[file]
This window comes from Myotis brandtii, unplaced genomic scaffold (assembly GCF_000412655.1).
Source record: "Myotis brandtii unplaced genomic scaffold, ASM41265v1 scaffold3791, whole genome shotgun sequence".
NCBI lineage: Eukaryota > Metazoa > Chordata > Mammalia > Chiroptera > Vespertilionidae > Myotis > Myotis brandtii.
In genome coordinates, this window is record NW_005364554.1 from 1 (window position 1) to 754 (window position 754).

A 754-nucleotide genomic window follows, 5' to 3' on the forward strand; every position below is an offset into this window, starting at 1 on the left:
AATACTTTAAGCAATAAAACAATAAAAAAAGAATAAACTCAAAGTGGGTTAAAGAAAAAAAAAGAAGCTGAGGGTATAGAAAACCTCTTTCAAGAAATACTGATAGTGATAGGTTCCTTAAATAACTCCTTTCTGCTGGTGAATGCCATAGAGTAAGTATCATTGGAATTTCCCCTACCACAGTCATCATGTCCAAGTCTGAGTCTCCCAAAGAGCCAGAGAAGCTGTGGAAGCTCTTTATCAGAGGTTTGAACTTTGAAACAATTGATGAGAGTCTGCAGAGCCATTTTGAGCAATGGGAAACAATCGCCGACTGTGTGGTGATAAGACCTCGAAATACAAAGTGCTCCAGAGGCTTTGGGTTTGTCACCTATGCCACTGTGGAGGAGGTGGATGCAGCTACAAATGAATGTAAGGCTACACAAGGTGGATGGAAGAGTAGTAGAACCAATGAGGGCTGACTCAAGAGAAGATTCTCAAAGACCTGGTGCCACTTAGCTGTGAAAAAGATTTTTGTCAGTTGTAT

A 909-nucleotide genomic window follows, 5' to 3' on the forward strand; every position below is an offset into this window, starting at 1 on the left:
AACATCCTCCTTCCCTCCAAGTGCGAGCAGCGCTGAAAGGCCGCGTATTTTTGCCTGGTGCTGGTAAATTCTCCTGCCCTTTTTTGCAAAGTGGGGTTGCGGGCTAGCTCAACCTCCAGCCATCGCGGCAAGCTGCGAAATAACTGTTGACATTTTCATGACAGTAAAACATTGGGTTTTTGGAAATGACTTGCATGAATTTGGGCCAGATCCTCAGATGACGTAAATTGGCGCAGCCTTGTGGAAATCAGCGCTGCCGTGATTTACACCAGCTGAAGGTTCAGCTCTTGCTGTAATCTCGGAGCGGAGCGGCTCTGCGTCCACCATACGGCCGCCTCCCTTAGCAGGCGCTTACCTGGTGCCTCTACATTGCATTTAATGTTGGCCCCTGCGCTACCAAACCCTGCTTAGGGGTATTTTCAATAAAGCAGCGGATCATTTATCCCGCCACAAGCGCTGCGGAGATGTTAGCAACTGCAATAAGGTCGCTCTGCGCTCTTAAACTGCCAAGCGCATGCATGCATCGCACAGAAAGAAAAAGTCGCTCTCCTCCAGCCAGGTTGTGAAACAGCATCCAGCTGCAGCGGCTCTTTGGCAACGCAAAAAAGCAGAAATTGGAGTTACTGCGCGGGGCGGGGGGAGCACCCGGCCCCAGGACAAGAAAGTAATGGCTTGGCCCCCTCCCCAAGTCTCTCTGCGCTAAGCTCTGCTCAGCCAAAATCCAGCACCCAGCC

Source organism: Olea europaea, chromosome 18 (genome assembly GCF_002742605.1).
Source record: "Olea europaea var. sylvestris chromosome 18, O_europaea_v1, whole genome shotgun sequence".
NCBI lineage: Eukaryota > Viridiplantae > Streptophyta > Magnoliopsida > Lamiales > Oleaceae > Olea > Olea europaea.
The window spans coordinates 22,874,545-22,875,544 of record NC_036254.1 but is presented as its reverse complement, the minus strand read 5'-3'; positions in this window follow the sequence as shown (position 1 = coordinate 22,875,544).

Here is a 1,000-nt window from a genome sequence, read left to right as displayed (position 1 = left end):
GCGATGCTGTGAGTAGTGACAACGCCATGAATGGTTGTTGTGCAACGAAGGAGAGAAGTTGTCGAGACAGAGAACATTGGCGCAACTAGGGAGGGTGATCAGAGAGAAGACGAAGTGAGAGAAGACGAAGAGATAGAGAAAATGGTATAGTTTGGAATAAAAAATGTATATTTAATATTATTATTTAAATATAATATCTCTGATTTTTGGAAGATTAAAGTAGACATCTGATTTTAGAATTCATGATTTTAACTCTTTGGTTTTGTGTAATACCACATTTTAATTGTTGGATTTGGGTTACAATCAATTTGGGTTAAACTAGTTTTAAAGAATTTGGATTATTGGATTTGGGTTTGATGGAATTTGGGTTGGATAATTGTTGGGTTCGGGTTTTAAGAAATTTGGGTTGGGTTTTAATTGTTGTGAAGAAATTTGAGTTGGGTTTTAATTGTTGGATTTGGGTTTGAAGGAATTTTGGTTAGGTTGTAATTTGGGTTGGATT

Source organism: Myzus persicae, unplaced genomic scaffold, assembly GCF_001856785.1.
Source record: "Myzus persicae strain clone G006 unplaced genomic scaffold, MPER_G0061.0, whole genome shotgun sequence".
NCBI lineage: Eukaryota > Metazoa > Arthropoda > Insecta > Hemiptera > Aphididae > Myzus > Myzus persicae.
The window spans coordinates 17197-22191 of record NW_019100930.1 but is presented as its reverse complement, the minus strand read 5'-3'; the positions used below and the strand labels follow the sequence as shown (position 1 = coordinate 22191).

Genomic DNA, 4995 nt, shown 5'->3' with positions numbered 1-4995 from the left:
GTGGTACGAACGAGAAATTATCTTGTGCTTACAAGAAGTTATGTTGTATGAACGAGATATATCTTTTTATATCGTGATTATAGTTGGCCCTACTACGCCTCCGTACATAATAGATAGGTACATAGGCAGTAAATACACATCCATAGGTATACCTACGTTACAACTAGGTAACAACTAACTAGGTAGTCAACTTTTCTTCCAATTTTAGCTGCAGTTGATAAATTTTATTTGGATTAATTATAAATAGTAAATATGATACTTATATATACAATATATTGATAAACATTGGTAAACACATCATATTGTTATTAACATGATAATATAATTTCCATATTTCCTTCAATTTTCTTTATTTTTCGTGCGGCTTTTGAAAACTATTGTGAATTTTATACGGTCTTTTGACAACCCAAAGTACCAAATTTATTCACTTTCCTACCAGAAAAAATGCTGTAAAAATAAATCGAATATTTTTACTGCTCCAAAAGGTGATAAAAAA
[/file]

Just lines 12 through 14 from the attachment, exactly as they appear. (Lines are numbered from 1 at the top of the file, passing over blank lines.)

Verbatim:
The window spans coordinates 22,874,545-22,875,544 of record NC_036254.1 but is presented as its reverse complement, the minus strand read 5'-3'; positions in this window follow the sequence as shown (position 1 = coordinate 22,875,544).

Here is a 1,000-nt window from a genome sequence, read left to right as displayed (position 1 = left end):
GCGATGCTGTGAGTAGTGACAACGCCATGAATGGTTGTTGTGCAACGAAGGAGAGAAGTTGTCGAGACAGAGAACATTGGCGCAACTAGGGAGGGTGATCAGAGAGAAGACGAAGTGAGAGAAGACGAAGAGATAGAGAAAATGGTATAGTTTGGAATAAAAAATGTATATTTAATATTATTATTTAAATATAATATCTCTGATTTTTGGAAGATTAAAGTAGACATCTGATTTTAGAATTCATGATTTTAACTCTTTGGTTTTGTGTAATACCACATTTTAATTGTTGGATTTGGGTTACAATCAATTTGGGTTAAACTAGTTTTAAAGAATTTGGATTATTGGATTTGGGTTTGATGGAATTTGGGTTGGATAATTGTTGGGTTCGGGTTTTAAGAAATTTGGGTTGGGTTTTAATTGTTGTGAAGAAATTTGAGTTGGGTTTTAATTGTTGGATTTGGGTTTGAAGGAATTTTGGTTAGGTTGTAATTTGGGTTGGATT